This article for teachers describes how modelling number properties involving multiplication using an array of objects not only allows children to represent their thinking with concrete materials,. . . .

Here is a solitaire type environment for you to experiment with. Which targets can you reach?

We start with one yellow cube and build around it to make a 3x3x3 cube with red cubes. Then we build around that red cube with blue cubes and so on. How many cubes of each colour have we used?

These are pictures of the sea defences at New Brighton. Can you work out what a basic shape might be in both images of the sea wall and work out a way they might fit together?

Exchange the positions of the two sets of counters in the least possible number of moves

Can you see why 2 by 2 could be 5? Can you predict what 2 by 10 will be?

Can you cross each of the seven bridges that join the north and south of the river to the two islands, once and once only, without retracing your steps?

A standard die has the numbers 1, 2 and 3 are opposite 6, 5 and 4 respectively so that opposite faces add to 7? If you make standard dice by writing 1, 2, 3, 4, 5, 6 on blank cubes you will find. . . .

Which of these dice are right-handed and which are left-handed?

How can you make an angle of 60 degrees by folding a sheet of paper twice?

An extension of noughts and crosses in which the grid is enlarged and the length of the winning line can to altered to 3, 4 or 5.

In a square in which the houses are evenly spaced, numbers 3 and 10 are opposite each other. What is the smallest and what is the largest possible number of houses in the square?

Draw a square. A second square of the same size slides around the first always maintaining contact and keeping the same orientation. How far does the dot travel?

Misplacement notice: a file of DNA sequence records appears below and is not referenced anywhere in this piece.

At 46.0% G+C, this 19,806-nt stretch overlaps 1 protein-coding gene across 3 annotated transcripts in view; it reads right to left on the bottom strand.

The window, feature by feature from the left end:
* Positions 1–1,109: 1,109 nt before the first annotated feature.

Three circles have a maximum of six intersections with each other. What is the maximum number of intersections that a hundred circles could have?

The triangle ABC is equilateral. The arc AB has centre C, the arc BC has centre A and the arc CA has centre B. Explain how and why this shape can roll along between two parallel tracks.

A 2 by 3 rectangle contains 8 squares and a 3 by 4 rectangle contains 20 squares. What size rectangle(s) contain(s) exactly 100 squares? Can you find them all?

An activity centred around observations of dots and how we visualise number arrangement patterns.

Show that among the interior angles of a convex polygon there cannot be more than three acute angles.

Imagine an infinitely large sheet of square dotty paper on which you can draw triangles of any size you wish (providing each vertex is on a dot). What areas is it/is it not possible to draw?

How can the same pieces of the tangram make this bowl before and after it was chipped? Use the interactivity to try and work out what is going on!

What is the shape of wrapping paper that you would need to completely wrap this model?

Square numbers can be represented as the sum of consecutive odd numbers. What is the sum of 1 + 3 + ..... + 149 + 151 + 153?

Use the interactivity to play two of the bells in a pattern. How do you know when it is your turn to ring, and how do you know which bell to ring?

Slide the pieces to move Khun Phaen past all the guards into the position on the right from which he can escape to freedom.